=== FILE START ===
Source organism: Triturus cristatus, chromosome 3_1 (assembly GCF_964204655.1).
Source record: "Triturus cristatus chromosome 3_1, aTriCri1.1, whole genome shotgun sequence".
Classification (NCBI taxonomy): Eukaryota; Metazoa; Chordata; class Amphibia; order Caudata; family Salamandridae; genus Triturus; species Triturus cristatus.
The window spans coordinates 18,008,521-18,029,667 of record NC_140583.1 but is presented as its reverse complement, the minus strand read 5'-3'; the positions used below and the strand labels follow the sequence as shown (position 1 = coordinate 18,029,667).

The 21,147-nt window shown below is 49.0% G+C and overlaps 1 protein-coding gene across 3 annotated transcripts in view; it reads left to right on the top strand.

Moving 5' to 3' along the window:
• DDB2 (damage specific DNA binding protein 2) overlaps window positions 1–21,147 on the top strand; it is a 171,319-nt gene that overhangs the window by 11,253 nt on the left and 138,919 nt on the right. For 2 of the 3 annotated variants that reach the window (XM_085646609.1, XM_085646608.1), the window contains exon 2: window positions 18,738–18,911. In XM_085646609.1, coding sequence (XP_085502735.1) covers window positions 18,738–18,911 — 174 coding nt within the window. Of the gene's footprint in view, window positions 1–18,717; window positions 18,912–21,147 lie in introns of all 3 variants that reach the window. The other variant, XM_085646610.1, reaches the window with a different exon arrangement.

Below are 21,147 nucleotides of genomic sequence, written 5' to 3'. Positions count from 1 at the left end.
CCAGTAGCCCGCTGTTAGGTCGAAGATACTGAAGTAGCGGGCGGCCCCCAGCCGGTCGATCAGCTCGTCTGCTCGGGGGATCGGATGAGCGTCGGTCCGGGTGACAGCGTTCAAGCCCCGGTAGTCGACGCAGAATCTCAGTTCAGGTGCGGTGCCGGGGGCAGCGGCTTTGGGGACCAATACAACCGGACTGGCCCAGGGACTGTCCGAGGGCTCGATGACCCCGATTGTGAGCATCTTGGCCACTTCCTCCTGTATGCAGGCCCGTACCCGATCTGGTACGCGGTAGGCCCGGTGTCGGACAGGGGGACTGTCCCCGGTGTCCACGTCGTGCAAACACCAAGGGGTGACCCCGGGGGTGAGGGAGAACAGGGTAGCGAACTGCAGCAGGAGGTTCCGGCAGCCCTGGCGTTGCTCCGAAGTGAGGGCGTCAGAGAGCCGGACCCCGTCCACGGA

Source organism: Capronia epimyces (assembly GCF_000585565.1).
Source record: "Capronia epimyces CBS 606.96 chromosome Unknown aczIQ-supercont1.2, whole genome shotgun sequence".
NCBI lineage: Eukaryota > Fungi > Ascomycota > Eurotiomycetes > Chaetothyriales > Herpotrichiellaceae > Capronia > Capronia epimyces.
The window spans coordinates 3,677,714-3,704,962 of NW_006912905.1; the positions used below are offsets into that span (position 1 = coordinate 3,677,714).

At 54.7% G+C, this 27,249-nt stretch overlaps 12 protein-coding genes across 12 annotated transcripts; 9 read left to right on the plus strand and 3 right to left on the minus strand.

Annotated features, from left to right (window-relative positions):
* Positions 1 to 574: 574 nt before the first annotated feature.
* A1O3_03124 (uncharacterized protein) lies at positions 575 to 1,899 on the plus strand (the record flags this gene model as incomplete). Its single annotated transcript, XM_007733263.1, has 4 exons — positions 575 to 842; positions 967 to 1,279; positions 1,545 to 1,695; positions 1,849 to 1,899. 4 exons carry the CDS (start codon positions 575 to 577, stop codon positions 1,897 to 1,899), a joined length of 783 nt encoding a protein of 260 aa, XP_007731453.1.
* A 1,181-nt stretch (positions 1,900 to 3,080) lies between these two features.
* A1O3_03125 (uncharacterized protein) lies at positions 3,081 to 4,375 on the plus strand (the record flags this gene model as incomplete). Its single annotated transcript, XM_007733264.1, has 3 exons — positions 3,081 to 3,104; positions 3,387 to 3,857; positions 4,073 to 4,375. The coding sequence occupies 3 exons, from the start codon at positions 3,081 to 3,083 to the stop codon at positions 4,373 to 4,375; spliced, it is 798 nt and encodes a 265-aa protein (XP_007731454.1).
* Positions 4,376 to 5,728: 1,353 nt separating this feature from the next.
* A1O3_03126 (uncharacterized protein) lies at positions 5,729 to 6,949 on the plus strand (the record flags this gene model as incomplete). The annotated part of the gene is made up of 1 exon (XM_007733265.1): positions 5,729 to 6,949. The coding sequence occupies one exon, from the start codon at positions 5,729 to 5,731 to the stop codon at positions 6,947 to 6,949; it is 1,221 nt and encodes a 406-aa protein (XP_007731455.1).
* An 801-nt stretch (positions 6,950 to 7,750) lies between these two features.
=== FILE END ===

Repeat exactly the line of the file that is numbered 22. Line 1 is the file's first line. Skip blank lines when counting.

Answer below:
* An 801-nt stretch (positions 6,950 to 7,750) lies between these two features.